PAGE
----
WALSH: Mr. Cohen says the dinner happened but they didn't talk about peace for Ukraine but Artemenko says Cohen insisted the plan be given to Trump's controversial and short lived then National Security Adviser Michael Flynn, who resigned 24 days into his job due to his comments over sanctions on Russia because of Moscow's actions in Ukraine.

When you first spoke to Felix Sater, did you ever imagined that your peace plan would end up on the then, National Security Adviser, Michael Flynn's desk?

ARTEMENKO: Absolutely not. It was the Michael Cohen idea, he mentioned his name first in my meetings and he said listen to Michael Flynn for his personal opinion is most powerful man who can really support this idea, who really support, who can help you, who can provide this information to President Trump.

WALSH: The White House flatly denies any contact with Cohen or Artemenko on this issue. Russia annexed Ukraine Crimean Peninsula in 2014 then sent military help to the separatists in the country's East where the war drags on to this day. Artemenko thinks his plan may even involve the lease of Crimea to Russia in exchange for Russian troops leaving the East.

Michael Cohen told CNN in a text message, "If this continued fake news narrative wasn't so ridiculous, I would be angered. I acknowledge that the brief meeting took place but emphatically deny discussing this topic or delivering any documents to the White House and/or General Flynn; something I stated to the New York Times."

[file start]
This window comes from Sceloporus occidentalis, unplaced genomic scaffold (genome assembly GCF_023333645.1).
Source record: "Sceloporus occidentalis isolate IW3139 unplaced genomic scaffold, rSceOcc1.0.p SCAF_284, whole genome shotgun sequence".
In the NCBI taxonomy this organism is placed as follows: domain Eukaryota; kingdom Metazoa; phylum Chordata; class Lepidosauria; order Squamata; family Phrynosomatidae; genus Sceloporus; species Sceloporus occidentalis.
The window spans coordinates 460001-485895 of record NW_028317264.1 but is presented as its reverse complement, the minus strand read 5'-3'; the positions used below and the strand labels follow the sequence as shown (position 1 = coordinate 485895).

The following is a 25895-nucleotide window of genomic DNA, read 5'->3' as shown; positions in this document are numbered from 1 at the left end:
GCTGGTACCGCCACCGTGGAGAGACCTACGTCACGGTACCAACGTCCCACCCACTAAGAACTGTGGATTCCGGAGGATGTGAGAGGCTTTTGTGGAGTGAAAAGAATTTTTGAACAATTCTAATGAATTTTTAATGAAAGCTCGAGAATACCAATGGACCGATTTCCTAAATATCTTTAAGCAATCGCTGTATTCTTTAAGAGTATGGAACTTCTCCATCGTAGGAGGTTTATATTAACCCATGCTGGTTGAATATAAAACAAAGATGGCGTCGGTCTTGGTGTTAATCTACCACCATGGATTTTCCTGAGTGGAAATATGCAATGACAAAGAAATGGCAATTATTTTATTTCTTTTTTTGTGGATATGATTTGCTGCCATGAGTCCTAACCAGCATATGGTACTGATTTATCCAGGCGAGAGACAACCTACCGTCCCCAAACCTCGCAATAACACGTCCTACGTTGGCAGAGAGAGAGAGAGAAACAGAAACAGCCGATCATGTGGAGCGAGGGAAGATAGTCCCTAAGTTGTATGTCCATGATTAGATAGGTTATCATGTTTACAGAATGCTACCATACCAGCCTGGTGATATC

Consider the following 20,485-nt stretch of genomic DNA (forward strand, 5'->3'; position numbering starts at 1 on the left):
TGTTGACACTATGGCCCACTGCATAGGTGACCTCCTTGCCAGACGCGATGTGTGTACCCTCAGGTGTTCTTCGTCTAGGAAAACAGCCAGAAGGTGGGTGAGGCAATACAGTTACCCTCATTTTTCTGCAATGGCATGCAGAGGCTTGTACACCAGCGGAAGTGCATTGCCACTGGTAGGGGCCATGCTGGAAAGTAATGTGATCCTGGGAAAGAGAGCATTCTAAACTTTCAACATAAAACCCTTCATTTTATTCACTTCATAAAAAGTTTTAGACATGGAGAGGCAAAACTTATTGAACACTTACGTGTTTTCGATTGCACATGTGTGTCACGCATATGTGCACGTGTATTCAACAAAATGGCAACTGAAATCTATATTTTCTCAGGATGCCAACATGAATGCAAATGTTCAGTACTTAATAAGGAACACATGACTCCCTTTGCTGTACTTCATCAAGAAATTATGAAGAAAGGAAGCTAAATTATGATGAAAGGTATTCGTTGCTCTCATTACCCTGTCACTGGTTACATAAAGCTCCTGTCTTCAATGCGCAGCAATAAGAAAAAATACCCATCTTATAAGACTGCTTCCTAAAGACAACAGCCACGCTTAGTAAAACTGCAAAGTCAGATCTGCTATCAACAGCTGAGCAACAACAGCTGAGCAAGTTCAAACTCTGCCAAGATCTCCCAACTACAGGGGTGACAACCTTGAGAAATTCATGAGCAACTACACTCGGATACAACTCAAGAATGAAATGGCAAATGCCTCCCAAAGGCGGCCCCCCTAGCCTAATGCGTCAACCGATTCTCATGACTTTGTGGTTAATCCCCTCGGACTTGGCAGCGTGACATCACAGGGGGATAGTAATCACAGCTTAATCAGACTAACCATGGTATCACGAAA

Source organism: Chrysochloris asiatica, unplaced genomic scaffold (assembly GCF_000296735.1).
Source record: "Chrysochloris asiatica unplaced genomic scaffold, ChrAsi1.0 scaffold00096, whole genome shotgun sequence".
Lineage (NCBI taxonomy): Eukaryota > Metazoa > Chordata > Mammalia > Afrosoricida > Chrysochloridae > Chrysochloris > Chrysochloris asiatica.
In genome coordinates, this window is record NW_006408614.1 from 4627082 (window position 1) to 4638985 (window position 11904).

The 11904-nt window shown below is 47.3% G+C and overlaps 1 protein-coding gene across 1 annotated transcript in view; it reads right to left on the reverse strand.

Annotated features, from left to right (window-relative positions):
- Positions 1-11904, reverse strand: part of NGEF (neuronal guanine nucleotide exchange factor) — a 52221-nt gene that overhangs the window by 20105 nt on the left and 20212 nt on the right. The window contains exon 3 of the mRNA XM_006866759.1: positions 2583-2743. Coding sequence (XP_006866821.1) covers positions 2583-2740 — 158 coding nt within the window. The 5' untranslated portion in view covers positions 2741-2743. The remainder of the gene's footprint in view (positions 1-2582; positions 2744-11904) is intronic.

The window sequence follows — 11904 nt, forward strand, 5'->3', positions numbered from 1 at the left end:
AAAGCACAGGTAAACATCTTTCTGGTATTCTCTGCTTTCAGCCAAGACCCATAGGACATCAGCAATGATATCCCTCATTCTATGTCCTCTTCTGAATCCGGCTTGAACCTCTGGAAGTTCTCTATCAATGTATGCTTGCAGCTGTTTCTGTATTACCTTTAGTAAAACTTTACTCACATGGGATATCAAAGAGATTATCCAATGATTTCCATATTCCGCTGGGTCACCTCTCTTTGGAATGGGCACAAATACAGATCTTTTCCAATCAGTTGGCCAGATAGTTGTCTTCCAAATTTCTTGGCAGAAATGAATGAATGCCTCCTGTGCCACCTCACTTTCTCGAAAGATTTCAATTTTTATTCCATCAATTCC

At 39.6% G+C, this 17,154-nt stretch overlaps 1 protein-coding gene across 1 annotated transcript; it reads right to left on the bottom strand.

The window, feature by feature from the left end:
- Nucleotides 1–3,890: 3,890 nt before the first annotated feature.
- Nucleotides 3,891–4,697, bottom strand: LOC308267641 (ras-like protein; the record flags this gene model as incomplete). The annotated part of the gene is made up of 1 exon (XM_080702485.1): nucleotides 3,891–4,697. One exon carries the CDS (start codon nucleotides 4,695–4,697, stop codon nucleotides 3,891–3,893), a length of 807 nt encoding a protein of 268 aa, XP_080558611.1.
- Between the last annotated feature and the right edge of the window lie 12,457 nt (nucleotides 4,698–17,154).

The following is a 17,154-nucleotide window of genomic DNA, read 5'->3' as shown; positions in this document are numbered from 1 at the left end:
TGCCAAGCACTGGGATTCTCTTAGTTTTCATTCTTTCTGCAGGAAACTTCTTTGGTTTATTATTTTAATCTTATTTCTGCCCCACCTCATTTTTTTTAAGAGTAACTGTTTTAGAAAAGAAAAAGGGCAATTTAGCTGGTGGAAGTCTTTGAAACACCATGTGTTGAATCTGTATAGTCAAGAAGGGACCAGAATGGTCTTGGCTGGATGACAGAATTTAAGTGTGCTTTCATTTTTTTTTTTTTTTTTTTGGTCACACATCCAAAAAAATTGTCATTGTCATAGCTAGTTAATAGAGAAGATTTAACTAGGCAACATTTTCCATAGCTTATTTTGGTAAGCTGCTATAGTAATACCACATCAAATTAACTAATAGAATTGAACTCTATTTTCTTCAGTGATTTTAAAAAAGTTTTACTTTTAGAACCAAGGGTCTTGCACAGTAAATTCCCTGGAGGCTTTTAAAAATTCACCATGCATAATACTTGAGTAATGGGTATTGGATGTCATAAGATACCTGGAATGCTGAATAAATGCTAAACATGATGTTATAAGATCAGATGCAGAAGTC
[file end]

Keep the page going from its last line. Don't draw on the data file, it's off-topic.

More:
According to The Times, Cohen said he left the plan in a sealed envelope on Flynn's desk. Although Cohen later denied eve delivering Flynn the plan, the White House says it has no record of receiving such a document. Mr. Sater and Mr. Flynn didn't respond to requests for comment. Both Russia and Ukraine have rejected the plan. Artemenko has since been expelled from his political faction and has to hurry off, he says, to meet Ukrainian President, Petro Poroshenko, although the President's office denies. It.

He promises to return but doesn't. Moments after he leaves, Ukrainian prosecutors announce he is being investigated for treason for even suggesting the plan.


WALSH: Isa, I should bring you an update. Since you can follow that report, we have heard back from Felix Sater, the businessman, one of the three men at that Manhattan dinner and he tells us through a lawyer a different version of events, some agreed to Mr. Cohen, that Mr. Artemenko did present a peace plan at that dinner that would involve bringing peace to the East of Ukraine in exchange for a referendum in Crimea among those living in that Peninsula.